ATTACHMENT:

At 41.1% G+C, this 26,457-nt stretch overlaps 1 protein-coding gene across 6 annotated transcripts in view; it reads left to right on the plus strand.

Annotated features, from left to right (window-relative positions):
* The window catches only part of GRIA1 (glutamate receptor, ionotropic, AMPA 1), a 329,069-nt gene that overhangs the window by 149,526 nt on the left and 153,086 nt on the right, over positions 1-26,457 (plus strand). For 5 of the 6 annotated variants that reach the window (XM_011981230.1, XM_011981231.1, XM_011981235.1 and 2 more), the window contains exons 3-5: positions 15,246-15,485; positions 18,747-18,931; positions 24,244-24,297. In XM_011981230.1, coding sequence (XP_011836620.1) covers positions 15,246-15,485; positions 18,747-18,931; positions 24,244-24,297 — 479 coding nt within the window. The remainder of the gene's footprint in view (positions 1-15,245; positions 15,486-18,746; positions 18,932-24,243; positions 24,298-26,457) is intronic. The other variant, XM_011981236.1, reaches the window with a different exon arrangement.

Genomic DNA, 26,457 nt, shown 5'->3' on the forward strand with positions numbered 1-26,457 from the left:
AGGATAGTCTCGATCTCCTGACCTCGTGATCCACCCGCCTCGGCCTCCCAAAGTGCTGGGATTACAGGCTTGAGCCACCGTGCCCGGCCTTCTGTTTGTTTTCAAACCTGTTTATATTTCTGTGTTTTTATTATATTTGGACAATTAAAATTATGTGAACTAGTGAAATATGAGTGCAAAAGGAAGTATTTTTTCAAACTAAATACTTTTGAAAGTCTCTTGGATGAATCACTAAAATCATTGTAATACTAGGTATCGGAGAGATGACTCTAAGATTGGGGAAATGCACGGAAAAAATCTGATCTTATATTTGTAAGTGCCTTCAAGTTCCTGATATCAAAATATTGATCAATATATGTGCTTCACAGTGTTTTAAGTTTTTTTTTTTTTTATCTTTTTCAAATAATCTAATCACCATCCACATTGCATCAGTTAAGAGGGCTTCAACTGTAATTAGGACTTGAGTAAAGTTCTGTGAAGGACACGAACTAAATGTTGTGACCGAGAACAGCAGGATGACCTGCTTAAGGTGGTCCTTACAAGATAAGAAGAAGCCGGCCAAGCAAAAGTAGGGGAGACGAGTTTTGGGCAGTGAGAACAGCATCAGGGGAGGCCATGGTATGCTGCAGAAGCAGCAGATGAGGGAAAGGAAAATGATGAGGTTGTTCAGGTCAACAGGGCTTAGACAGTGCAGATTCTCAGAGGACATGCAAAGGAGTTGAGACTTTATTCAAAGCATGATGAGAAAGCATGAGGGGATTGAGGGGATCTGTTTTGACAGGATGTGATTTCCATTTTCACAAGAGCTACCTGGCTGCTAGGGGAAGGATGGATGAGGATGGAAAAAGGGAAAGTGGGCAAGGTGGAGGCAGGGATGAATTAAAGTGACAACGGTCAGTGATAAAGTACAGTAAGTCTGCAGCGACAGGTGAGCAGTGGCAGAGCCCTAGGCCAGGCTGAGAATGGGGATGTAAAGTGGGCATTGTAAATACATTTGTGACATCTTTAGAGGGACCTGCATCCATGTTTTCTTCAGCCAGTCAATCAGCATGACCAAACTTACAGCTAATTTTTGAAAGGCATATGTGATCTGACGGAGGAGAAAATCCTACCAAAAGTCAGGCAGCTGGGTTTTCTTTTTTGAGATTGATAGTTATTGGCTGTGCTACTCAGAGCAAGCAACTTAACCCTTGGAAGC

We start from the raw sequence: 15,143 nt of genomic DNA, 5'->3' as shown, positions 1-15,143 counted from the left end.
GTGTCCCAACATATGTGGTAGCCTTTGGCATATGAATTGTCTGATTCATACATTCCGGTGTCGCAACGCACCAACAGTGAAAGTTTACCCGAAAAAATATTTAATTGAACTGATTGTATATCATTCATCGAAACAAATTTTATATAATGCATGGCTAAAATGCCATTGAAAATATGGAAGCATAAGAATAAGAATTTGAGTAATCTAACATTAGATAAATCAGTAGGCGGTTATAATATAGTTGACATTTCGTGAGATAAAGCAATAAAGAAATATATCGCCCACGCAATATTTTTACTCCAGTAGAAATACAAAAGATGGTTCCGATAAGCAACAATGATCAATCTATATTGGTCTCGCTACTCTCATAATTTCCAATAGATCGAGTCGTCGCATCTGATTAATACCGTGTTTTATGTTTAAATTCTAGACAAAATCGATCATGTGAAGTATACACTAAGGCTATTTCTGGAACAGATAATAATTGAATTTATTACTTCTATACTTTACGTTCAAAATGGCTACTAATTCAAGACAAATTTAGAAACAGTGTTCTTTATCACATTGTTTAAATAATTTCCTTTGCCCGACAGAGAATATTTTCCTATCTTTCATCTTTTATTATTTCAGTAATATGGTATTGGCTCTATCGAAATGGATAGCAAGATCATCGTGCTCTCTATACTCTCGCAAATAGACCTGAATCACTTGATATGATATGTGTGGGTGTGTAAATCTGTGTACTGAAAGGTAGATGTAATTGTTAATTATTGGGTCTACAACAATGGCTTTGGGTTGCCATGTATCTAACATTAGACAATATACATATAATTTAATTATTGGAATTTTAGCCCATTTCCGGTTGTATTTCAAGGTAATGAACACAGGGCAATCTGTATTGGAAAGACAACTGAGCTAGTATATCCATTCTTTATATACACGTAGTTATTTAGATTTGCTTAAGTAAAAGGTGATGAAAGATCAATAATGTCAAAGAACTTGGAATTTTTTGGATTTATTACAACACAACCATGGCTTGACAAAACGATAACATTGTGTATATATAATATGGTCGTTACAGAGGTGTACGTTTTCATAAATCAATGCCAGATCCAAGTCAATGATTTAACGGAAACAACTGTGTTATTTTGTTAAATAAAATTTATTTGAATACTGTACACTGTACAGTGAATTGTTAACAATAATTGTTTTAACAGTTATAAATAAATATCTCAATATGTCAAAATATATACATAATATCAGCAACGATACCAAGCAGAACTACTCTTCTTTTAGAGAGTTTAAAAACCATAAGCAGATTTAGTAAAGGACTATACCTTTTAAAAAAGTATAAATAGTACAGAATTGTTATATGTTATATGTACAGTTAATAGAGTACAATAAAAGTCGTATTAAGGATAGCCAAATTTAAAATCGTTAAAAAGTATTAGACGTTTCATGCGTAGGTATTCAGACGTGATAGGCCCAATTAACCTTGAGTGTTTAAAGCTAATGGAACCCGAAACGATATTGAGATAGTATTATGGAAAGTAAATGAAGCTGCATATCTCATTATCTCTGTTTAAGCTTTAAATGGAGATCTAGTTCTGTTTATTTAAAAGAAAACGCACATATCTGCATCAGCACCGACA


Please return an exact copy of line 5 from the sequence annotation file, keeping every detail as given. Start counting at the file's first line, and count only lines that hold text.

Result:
AGGATAGTCTCGATCTCCTGACCTCGTGATCCACCCGCCTCGGCCTCCCAAAGTGCTGGGATTACAGGCTTGAGCCACCGTGCCCGGCCTTCTGTTTGTTTTCAAACCTGTTTATATTTCTGTGTTTTTATTATATTTGGACAATTAAAATTATGTGAACTAGTGAAATATGAGTGCAAAAGGAAGTATTTTTTCAAACTAAATACTTTTGAAAGTCTCTTGGATGAATCACTAAAATCATTGTAATACTAGGTATCGGAGAGATGACTCTAAGATTGGGGAAATGCACGGAAAAAATCTGATCTTATATTTGTAAGTGCCTTCAAGTTCCTGATATCAAAATATTGATCAATATATGTGCTTCACAGTGTTTTAAGTTTTTTTTTTTTTTATCTTTTTCAAATAATCTAATCACCATCCACATTGCATCAGTTAAGAGGGCTTCAACTGTAATTAGGACTTGAGTAAAGTTCTGTGAAGGACACGAACTAAATGTTGTGACCGAGAACAGCAGGATGACCTGCTTAAGGTGGTCCTTACAAGATAAGAAGAAGCCGGCCAAGCAAAAGTAGGGGAGACGAGTTTTGGGCAGTGAGAACAGCATCAGGGGAGGCCATGGTATGCTGCAGAAGCAGCAGATGAGGGAAAGGAAAATGATGAGGTTGTTCAGGTCAACAGGGCTTAGACAGTGCAGATTCTCAGAGGACATGCAAAGGAGTTGAGACTTTATTCAAAGCATGATGAGAAAGCATGAGGGGATTGAGGGGATCTGTTTTGACAGGATGTGATTTCCATTTTCACAAGAGCTACCTGGCTGCTAGGGGAAGGATGGATGAGGATGGAAAAAGGGAAAGTGGGCAAGGTGGAGGCAGGGATGAATTAAAGTGACAACGGTCAGTGATAAAGTACAGTAAGTCTGCAGCGACAGGTGAGCAGTGGCAGAGCCCTAGGCCAGGCTGAGAATGGGGATGTAAAGTGGGCATTGTAAATACATTTGTGACATCTTTAGAGGGACCTGCATCCATGTTTTCTTCAGCCAGTCAATCAGCATGACCAAACTTACAGCTAATTTTTGAAAGGCATATGTGATCTGACGGAGGAGAAAATCCTACCAAAAGTCAGGCAGCTGGGTTTTCTTTTTTGAGATTGATAGTTATTGGCTGTGCTACTCAGAGCAAGCAACTTAACCCTTGGAAGC